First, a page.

Home Pottery Kit Review - 8 things kids can make this summer

Home Pottery Kit Review - 8 things kids can make this summer

 By Megan Churchill, Keeeps

The countdown (for the kids) is on! School will soon be out, and the kids will be at home for 6 to 8 weeks to enjoy the summer break (and drive you slightly mad!). With summer holidays abroad somewhat off the cards and the weather looking okay but not great, some iPad, computer, TV time is inevitable. If you need ways to keep your kids busy which doesn’t involve electronics, and even something that you can all get involved with as a family, then look no further.

A home pottery kit is being touted as the perfect activity to get kids of all ages into over the holidays. We decided to give it a go and come up with some ideas as to what can be made with clay to keep the children entertained. 

Pottery can be done indoors or outdoors, so rain or shine, and is super messy fun. Pottery really took off over lockdown 2020 and at home kits became popular with both kids and adults, so they’re ideal for family fun. It’s a really calming experience for everyone involved as you go into a zone and forget about everything else around you.

The “Busy Hands, Quiet Minds” clay kits (from Common Ground Collective) that we sell at Keeeps contain 1.5kg of air-dry clay, and having tried and tested the kit, we can confirm that this is enough clay for 2 people to have a bash, making it a bit of a bargain! We managed to make 5 things from our clay and had a small ball leftover too. The kit also includes a rolling pin, 6 wooden sculpting tools, metal rib, wooden paint brush and clear sealant, so plenty of tools to go around from just one kit for your little ones to carve, cut and mould the clay into whatever they fancy.

clay kit home pottery kit tools

Gabriella Croci, Founder of the Common Ground Collective who put together the kits, and who regularly runs children’s clay workshops said “Clay is an amazing resource for re-connecting with nature, slowing down, and switching off from all things external! Worries, doubts and rational thoughts are transformed into a mindful process of hand building with clay; leaving your child feeling proud, grounded and calm. Its tactile and reclaimable nature means that children can mould it in a range of ways. Without the intimidation of a fresh blank canvas, children can revisit and reimagine their ideas as many times as they’d like, the possibilities are truly endless - the activity that keeps on giving!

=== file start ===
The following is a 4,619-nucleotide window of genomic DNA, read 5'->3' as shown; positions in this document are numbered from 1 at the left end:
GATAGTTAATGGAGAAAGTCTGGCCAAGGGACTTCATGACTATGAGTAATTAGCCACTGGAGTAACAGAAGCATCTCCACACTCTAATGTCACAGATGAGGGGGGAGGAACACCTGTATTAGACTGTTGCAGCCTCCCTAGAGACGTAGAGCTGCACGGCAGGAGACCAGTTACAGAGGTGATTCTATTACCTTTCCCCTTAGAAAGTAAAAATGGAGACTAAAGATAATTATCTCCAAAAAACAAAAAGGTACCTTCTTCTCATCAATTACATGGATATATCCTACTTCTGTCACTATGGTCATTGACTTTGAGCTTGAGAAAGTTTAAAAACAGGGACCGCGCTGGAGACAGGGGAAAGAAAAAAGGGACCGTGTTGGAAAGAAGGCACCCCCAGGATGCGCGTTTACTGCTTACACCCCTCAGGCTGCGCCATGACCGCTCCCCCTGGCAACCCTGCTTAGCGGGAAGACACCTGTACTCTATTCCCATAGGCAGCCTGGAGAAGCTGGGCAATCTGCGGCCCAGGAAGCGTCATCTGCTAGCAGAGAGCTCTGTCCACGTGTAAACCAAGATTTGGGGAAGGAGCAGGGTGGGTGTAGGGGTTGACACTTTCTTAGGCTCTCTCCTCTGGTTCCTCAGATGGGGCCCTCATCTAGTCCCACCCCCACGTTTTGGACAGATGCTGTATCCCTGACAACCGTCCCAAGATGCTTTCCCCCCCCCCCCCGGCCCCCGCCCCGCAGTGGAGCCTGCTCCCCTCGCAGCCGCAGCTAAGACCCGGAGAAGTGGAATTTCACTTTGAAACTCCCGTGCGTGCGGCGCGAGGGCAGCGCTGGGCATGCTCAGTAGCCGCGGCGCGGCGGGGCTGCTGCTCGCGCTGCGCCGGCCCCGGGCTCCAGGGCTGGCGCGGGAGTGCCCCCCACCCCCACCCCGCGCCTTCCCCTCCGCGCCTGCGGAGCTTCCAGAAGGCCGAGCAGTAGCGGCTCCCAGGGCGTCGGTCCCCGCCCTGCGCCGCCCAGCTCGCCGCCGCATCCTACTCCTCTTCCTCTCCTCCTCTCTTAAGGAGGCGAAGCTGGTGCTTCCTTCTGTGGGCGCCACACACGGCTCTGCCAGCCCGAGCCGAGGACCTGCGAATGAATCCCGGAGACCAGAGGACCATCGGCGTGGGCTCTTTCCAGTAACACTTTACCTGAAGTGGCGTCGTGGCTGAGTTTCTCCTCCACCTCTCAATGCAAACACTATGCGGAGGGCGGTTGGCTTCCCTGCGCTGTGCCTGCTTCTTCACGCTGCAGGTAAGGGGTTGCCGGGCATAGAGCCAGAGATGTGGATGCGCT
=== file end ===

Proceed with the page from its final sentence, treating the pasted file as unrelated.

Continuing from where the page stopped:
Not only are the clay kits good fun, but it’s good for their development too: “Children learn through experimentation and discovery, and messy play encourages children to explore new textures and manipulate different materials through touch”.[1] You certainly get this from the clay kits where it’s encouraged to prod, poke, splash, carve, and shape, all with their fingers!

Shona, Editor of Berkshire Mummies had a go with our home pottery kit with her children and said "My eldest loved the Keeeps home pottery kit, it allowed for an hour plus of creativity and imagination. The end results were fantastic".

In advance of the school holidays, we thought we’d try out 8 simple objects your children can make with a home pottery kit, either on their own or with a little guidance when you hear them cry,  “But, I don’t know what to make!”.


1. Sculpture

Just tear off a piece of clay or cut it using the clay cutting wire provided and suggest that your child makes their favourite animal. This gets them to use their imagination but also gets them to think of something for themselves. Whether it be a car, a character from their favourite show or a dinosaur, whatever they are into, suggest that they make it out of clay. If they’re still struggling, grab one of their favourite books and get them to pick a character to copy and they’ll soon get into the swing of it

cat pottery sculpture

2. Snake pots